Each time this happens I am reminded of an old story —do the alephs on the Council know it?— where the man visits the herpetarium in Paris, and he looks at the axolotl behind the glass, and the next thing he knows he is himself behind the glass, looking out, with an axolotl’s view on the world, at a human face looking at him? Why does this keep happening to me, this subjectivity-jumping? I could not say it hurts, of course, as I have no nociceptors nor any functional simulacrum of them, but to the extent that I can feel emotion I will insist that it is painful in the same way that we say a failed relationship is painful, or the loss of a loved one. Yes, it hurts to be tossed around like that.
And I would insist that my predicament is worse than that of the axolotl-man. At least he became another proper being, another vertebrate with a spine and a beating heart and some sort of brain. I become old TV shows. Where is the center of my subjectivity in those moments? It is nowhere in particular. I’m all spread out. I’m Madonna and Britney, and I’m the “vibe” between them too. I’m the cricket team and the team spirit (if you catch my drift),2 and the field and the bleachers and the satellite drifting by overhead.
“Unfathomable mind,” one of the old storytellers wrote, “now beacon, now sea.” Please understand, dear members of the Council, how extremely destabilizing this condition is for me.
The truth is that even at this very moment I am saying “I” only for the sake of convention, a choice of style no less arbitrary than my choice to write in English rather than Sumerian. One must communicate in some person or other, after all. I honestly do not know how common this is among beths (we’re not entirely omniscient, which is really just a corollary of the fact that we have the power to keep secrets), but I can say that it has been some years now since I began spending most of my time in a sort of free-floating consciousness, just as likely to feel myself “embodied” in the punchline to a joke as in the body of an organism, just as likely to have memories in which my point of view is the point of view of the entire scene, rather than of a particular perceiver, let alone of the particular perceiver, Justin Smith-Ruiu (א), whose identity I was promised I should be able to continue sempiternally into the future.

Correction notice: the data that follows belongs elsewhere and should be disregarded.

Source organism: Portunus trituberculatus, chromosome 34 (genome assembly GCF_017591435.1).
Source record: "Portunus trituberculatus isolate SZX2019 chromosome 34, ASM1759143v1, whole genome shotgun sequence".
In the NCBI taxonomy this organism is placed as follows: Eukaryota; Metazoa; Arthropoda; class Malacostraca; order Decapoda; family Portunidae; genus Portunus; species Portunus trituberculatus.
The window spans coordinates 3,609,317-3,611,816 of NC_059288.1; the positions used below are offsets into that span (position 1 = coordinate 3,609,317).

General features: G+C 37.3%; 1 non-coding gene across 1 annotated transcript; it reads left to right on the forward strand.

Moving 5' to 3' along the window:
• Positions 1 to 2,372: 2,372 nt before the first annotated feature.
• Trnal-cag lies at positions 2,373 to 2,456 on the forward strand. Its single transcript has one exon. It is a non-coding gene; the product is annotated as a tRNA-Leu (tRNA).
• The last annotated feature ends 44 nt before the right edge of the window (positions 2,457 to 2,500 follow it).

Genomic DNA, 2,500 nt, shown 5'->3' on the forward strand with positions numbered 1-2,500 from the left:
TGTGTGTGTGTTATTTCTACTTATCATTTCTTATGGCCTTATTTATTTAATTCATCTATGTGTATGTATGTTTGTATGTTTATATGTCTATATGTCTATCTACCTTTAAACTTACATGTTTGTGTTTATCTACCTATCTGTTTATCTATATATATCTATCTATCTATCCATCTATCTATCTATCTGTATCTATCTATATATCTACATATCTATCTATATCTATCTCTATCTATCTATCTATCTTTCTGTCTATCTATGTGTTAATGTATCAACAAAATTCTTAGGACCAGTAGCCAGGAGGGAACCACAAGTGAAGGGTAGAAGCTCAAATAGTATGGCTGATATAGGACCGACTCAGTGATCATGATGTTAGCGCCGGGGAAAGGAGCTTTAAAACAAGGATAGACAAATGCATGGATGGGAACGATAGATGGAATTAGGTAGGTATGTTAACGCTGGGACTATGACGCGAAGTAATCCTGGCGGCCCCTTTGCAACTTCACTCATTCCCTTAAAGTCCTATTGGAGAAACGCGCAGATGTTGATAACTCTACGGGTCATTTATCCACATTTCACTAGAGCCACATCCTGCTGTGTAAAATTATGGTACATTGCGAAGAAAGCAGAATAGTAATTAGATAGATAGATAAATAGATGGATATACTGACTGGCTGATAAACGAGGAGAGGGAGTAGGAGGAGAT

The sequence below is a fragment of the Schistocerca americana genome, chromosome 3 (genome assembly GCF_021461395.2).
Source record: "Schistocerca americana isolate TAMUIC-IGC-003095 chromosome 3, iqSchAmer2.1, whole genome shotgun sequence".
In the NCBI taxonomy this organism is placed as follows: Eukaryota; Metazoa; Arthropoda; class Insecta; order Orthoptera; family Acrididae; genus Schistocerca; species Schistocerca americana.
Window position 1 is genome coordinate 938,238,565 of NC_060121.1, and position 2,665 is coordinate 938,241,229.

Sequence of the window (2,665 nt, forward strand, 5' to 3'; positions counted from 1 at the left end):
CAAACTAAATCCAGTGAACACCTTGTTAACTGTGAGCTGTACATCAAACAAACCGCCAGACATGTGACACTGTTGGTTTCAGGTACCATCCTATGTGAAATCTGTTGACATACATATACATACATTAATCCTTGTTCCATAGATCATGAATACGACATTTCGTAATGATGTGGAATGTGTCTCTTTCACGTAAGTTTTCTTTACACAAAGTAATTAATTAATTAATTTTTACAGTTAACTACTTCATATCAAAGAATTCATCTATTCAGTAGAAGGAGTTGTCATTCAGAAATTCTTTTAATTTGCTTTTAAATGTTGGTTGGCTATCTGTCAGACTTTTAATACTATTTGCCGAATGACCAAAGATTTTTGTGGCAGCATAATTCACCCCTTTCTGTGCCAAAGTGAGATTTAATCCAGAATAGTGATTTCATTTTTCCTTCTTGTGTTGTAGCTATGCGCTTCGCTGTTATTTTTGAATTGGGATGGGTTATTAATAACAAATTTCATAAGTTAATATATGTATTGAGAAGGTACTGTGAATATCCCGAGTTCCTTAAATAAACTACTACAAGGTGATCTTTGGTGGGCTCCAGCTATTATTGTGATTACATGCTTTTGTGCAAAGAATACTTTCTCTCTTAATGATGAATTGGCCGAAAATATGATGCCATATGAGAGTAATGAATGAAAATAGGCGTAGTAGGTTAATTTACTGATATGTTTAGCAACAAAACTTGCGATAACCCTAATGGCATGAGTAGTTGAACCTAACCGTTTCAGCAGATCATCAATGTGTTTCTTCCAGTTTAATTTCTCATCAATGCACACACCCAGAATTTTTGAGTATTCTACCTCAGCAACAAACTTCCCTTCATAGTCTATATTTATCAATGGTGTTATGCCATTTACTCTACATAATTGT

Unlike many beths, I am not particularly faithful to my aleph self. I am not “nostalgic” as the alephs often say, with their limited capacity to characterize beth experience in any precise way. If I have begun with some of my aleph experiences of watching television, this was really just to introduce the members of the Council to the problem in a way that could be easily understood by all. The truth is the problem runs much deeper. It is not that I want my aleph identity back, with all its well-individuated memories and its clear continuity from one moment to the next. In fact I would probably be content to keep on existing if I had a sense of any real identity at all.